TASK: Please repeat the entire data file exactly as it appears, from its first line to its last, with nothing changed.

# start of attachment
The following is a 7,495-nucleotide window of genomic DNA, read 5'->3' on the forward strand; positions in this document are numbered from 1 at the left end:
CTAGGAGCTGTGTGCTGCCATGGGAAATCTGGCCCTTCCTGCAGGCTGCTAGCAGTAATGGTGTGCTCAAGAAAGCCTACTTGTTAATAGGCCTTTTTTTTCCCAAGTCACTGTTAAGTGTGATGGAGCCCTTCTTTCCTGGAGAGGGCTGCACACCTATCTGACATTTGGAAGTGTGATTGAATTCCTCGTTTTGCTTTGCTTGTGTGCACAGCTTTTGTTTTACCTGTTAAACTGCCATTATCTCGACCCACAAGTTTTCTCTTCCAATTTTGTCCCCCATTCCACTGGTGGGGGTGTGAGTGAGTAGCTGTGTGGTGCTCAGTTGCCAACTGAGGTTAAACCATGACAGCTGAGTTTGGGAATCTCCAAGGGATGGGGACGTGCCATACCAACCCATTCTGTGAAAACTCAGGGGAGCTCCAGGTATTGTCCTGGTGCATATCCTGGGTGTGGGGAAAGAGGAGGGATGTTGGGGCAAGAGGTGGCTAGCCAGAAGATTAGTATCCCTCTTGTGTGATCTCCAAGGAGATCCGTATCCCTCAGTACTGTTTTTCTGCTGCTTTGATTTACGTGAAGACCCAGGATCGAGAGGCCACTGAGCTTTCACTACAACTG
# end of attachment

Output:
The following is a 7,495-nucleotide window of genomic DNA, read 5'->3' on the forward strand; positions in this document are numbered from 1 at the left end:
CTAGGAGCTGTGTGCTGCCATGGGAAATCTGGCCCTTCCTGCAGGCTGCTAGCAGTAATGGTGTGCTCAAGAAAGCCTACTTGTTAATAGGCCTTTTTTTTCCCAAGTCACTGTTAAGTGTGATGGAGCCCTTCTTTCCTGGAGAGGGCTGCACACCTATCTGACATTTGGAAGTGTGATTGAATTCCTCGTTTTGCTTTGCTTGTGTGCACAGCTTTTGTTTTACCTGTTAAACTGCCATTATCTCGACCCACAAGTTTTCTCTTCCAATTTTGTCCCCCATTCCACTGGTGGGGGTGTGAGTGAGTAGCTGTGTGGTGCTCAGTTGCCAACTGAGGTTAAACCATGACAGCTGAGTTTGGGAATCTCCAAGGGATGGGGACGTGCCATACCAACCCATTCTGTGAAAACTCAGGGGAGCTCCAGGTATTGTCCTGGTGCATATCCTGGGTGTGGGGAAAGAGGAGGGATGTTGGGGCAAGAGGTGGCTAGCCAGAAGATTAGTATCCCTCTTGTGTGATCTCCAAGGAGATCCGTATCCCTCAGTACTGTTTTTCTGCTGCTTTGATTTACGTGAAGACCCAGGATCGAGAGGCCACTGAGCTTTCACTACAACTG